VietNamNet Bridge – A group of trekking enthusiasts, guided by native highlanders, face mental and physical challenges on the way to the top of a mountain, but feel liberated as they stand in a sea of clouds. Cao Huong recounts the experience.
Glowing arrival: Daybreak on the mountaintop. — VNS Photo Dinh Xuan Dai
A De is a porter with the heart of a poet.
“When you get to the top of the mountain, immerse yourself in the sea of white clouds and inhale deeply, and you’ll get the scent of the forest,” he tells us as we trek to our destination.
“It is fresh and stimulating, very comforting and soothing,” he adds.
Our destination is the top of the Nhiu Co San Mountain, and A De, a resident of the eponymous hamlet located at its foot, is helping us get there.
We are a group of people in our late twenties from different places in the lowlands who share a passion for trekking.
When we got together a couple of years ago, we looked to conquer the highest mountains in the country, and we trekked more than once to the top of Fan Si Pan, Puta Leng and Bach Moc Luong Tu, the top, 3rd and 4th tallest heights in the country.
Once we got done with challenging heights, our attention turned to an in-depth appreciation and experience of the scenes on top of the mountains. This year, it has been good to focus on cloud hunting, which has been the talk of the town. Many people have written about it on travel forums and blogs, and the names mentioned most often are Ta Xua, Lao Than, and Nhiu Co San.
Nhiu Co San Mountain
Nhiu Co San stands 2,966m above sea level and is located in the Hoang Lien Son Mountain Range that runs from Lai Chau to Lao Cai Province. The top of the mountains in the range are in Lao Cai’s Bat Xat District and Lai Chau’s Phong Tho District. If your departing point is in Lao Cai, you can start trekking to the top from one of three villages: Sang Ma Sao, Den Sang or Y Ty.
After an online discussion, our group decided to depart on the more difficult trekking route from Tra Pha Hamlet in Den Sang. The time scheduled was two days and a night.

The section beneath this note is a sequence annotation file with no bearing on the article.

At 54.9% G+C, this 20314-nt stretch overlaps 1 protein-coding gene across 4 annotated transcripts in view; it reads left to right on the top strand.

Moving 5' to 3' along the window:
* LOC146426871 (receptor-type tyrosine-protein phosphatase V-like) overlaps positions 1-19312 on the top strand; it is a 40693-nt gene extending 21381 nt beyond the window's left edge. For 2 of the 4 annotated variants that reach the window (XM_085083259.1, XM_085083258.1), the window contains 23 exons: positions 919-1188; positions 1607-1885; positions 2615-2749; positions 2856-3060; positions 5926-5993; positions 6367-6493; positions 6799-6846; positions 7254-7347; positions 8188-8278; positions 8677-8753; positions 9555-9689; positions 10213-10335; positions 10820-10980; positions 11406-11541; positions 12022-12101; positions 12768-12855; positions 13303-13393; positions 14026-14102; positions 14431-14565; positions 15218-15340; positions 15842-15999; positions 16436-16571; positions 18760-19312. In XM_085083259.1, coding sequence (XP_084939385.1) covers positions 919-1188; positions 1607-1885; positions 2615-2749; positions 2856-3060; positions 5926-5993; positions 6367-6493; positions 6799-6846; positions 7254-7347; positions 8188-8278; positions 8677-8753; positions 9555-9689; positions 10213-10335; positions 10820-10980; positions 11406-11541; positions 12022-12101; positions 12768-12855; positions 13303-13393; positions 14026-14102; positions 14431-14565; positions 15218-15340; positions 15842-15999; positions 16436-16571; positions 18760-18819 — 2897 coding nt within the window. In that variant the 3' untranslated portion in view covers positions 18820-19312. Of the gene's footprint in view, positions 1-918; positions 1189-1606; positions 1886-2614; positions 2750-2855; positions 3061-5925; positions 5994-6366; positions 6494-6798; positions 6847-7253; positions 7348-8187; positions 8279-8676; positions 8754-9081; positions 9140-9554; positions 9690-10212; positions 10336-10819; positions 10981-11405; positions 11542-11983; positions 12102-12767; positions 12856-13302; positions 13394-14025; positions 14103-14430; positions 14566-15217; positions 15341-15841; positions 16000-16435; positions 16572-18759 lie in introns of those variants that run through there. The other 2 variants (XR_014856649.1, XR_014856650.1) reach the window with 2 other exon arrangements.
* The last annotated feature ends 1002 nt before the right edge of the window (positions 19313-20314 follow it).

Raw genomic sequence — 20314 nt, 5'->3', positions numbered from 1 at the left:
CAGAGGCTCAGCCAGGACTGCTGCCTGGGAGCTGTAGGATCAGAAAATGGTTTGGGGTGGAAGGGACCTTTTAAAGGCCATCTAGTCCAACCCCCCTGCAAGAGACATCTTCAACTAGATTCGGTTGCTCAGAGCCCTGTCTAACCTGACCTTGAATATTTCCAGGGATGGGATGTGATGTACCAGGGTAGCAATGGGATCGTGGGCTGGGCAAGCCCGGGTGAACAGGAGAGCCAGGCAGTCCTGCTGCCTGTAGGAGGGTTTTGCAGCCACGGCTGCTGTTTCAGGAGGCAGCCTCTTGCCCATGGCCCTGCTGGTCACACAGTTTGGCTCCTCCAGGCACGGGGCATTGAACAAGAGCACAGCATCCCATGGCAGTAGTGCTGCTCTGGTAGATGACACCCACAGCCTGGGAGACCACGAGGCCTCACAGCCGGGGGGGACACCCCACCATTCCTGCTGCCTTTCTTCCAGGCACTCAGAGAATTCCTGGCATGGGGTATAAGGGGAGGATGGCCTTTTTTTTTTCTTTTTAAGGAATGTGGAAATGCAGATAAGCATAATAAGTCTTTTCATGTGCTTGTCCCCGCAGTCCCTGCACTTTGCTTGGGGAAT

We were well equipped for the trip with trekking gear, including our clothes, sleeping bags, some heat pads, snacks and last but not least, a bag full of ginger candies.
The mercury dropped to under 10 degrees Celsius that weekend, but for us, the harsher weather and bigger challenges only added excitement to the trip.
We’d wanted the challenge, and we got it. The trip was tough from the very first leg onwards.
From Muong Hum Village to Den Sang, many slopes and sharp zig-zag turns were not easy to navigate for motorbike riders from the lowland. From Den Sang to Tra Pha Hamlet, things got even more difficult. It was all dirt roads with big stones scattered all over.
We got to Tra Pha in two hours. We had traveled all of seven kilometers! But we were in a very different world. The air in Tra Pha was quite chilly under the shade of rich trees. Further out, houses on stilts stood on beds of yellow flowers.
I asked A Ho, elder brother of A De and also the first ethnic Mong man in Y Ty to offer his home for homestay guests, why the mountain was called Nhiu Co San.
“It means buffalo horns,” A Ho said. “On clear days, you can see the mountains tops bends towards each other like a pair of horns. And if you get to the top, the edges of mountain surge up from a sea of clouds, just like a horn.”
We left Tra Pha behind and started walking uphill. The path got more difficult steadily. Getting across many little springs without getting our shoes wet was part of the challenge.
However, it was when we got to the large primary forest that the trek really began. The slopes were steep and tough to tackle. But the higher we got the temperature dropped further, and the air felt fresher.